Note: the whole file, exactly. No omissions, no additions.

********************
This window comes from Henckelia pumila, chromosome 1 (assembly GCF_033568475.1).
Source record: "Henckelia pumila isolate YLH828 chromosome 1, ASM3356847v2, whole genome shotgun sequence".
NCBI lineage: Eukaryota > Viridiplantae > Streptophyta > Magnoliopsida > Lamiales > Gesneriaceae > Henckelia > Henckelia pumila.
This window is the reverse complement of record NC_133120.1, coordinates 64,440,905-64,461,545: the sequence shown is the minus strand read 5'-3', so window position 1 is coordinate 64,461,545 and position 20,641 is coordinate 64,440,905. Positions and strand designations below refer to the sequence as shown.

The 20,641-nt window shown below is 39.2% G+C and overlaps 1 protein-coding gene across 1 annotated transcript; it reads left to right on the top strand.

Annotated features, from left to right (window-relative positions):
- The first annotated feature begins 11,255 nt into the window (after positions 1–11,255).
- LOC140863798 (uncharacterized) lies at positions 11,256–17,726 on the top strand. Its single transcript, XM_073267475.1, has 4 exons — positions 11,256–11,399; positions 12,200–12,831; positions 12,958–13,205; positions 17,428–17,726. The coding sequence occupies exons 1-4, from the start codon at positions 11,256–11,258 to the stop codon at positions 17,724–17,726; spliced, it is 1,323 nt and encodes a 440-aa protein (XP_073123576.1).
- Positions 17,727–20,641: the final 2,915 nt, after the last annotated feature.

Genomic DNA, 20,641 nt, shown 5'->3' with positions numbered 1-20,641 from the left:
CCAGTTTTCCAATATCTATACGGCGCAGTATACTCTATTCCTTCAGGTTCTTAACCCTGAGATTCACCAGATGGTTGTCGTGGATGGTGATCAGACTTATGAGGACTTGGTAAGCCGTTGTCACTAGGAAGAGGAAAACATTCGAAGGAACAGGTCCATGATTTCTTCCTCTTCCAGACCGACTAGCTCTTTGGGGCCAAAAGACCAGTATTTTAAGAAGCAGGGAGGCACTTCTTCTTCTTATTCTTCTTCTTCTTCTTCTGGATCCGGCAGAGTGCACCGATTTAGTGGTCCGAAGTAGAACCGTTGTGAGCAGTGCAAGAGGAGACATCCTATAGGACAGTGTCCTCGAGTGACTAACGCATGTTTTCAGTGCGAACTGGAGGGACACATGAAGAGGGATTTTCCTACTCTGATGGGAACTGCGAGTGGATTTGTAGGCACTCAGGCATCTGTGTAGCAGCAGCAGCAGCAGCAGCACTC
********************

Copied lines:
This window comes from Henckelia pumila, chromosome 1 (assembly GCF_033568475.1).
Source record: "Henckelia pumila isolate YLH828 chromosome 1, ASM3356847v2, whole genome shotgun sequence".
NCBI lineage: Eukaryota > Viridiplantae > Streptophyta > Magnoliopsida > Lamiales > Gesneriaceae > Henckelia > Henckelia pumila.
This window is the reverse complement of record NC_133120.1, coordinates 64,440,905-64,461,545: the sequence shown is the minus strand read 5'-3', so window position 1 is coordinate 64,461,545 and position 20,641 is coordinate 64,440,905. Positions and strand designations below refer to the sequence as shown.

The 20,641-nt window shown below is 39.2% G+C and overlaps 1 protein-coding gene across 1 annotated transcript; it reads left to right on the top strand.

Annotated features, from left to right (window-relative positions):
- The first annotated feature begins 11,255 nt into the window (after positions 1–11,255).
- LOC140863798 (uncharacterized) lies at positions 11,256–17,726 on the top strand. Its single transcript, XM_073267475.1, has 4 exons — positions 11,256–11,399; positions 12,200–12,831; positions 12,958–13,205; positions 17,428–17,726. The coding sequence occupies exons 1-4, from the start codon at positions 11,256–11,258 to the stop codon at positions 17,724–17,726; spliced, it is 1,323 nt and encodes a 440-aa protein (XP_073123576.1).
- Positions 17,727–20,641: the final 2,915 nt, after the last annotated feature.

Genomic DNA, 20,641 nt, shown 5'->3' with positions numbered 1-20,641 from the left:
CCAGTTTTCCAATATCTATACGGCGCAGTATACTCTATTCCTTCAGGTTCTTAACCCTGAGATTCACCAGATGGTTGTCGTGGATGGTGATCAGACTTATGAGGACTTGGTAAGCCGTTGTCACTAGGAAGAGGAAAACATTCGAAGGAACAGGTCCATGATTTCTTCCTCTTCCAGACCGACTAGCTCTTTGGGGCCAAAAGACCAGTATTTTAAGAAGCAGGGAGGCACTTCTTCTTCTTATTCTTCTTCTTCTTCTTCTGGATCCGGCAGAGTGCACCGATTTAGTGGTCCGAAGTAGAACCGTTGTGAGCAGTGCAAGAGGAGACATCCTATAGGACAGTGTCCTCGAGTGACTAACGCATGTTTTCAGTGCGAACTGGAGGGACACATGAAGAGGGATTTTCCTACTCTGATGGGAACTGCGAGTGGATTTGTAGGCACTCAGGCATCTGTGTAGCAGCAGCAGCAGCAGCAGCACTC